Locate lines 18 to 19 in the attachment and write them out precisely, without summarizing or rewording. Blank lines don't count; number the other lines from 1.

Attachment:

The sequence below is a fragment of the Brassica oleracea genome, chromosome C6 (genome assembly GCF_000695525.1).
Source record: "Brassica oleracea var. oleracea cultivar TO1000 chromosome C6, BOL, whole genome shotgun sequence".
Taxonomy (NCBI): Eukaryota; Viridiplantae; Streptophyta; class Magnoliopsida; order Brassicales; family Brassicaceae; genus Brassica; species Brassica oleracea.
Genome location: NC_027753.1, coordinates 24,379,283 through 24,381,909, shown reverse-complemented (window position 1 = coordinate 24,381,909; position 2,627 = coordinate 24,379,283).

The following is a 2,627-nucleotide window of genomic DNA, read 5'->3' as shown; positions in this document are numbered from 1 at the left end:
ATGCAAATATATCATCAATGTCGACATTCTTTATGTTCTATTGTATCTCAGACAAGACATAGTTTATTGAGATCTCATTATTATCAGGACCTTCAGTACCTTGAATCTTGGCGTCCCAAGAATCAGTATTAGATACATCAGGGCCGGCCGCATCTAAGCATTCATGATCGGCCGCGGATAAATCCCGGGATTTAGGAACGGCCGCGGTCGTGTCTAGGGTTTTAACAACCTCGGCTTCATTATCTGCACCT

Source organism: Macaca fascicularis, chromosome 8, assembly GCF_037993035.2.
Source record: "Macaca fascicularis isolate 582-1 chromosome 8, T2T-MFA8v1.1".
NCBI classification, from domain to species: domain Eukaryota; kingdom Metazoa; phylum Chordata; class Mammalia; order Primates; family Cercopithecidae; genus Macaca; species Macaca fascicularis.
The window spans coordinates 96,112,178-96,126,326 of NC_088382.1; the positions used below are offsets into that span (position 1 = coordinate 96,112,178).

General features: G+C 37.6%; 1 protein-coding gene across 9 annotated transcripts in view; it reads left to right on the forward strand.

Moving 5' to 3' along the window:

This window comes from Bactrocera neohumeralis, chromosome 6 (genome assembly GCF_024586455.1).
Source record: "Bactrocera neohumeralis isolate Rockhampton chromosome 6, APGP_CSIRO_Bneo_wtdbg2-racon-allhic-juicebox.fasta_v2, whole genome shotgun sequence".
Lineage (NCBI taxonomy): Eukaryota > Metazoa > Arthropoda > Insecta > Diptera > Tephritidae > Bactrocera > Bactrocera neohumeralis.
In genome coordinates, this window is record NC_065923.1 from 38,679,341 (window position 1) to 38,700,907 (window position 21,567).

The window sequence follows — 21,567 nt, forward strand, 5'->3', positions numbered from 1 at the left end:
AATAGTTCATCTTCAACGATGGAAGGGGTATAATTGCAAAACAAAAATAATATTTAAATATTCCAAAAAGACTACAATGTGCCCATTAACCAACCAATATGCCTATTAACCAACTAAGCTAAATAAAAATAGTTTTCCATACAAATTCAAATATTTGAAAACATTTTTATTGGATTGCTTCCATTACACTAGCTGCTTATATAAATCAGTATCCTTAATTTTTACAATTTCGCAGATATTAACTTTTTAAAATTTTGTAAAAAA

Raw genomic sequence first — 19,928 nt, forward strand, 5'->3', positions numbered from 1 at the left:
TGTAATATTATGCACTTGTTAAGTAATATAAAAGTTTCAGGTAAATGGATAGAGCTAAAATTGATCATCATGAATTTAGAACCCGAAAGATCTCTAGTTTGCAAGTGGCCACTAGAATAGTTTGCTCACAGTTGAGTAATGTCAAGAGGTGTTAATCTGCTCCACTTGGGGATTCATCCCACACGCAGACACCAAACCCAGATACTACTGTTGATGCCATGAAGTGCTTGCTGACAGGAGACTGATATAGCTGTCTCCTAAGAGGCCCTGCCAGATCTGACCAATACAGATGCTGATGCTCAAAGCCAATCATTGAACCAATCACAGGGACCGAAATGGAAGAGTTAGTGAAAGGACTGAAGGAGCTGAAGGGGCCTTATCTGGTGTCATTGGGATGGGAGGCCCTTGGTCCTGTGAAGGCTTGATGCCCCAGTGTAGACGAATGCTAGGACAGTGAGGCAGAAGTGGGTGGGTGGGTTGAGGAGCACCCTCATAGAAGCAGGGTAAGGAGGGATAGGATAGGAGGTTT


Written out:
AATAGTTCATCTTCAACGATGGAAGGGGTATAATTGCAAAACAAAAATAATATTTAAATATTCCAAAAAGACTACAATGTGCCCATTAACCAACCAATATGCCTATTAACCAACTAAGCTAAATAAAAATAGTTTTCCATACAAATTCAAATATTTGAAAACATTTTTATTGGATTGCTTCCATTACACTAGCTGCTTATATAAATCAGTATCCTTAATTTTTACAATTTCGCAGATATTAACTTTTTAAAATTTTGTAAAAAA

Raw genomic sequence first — 19,928 nt, forward strand, 5'->3', positions numbered from 1 at the left: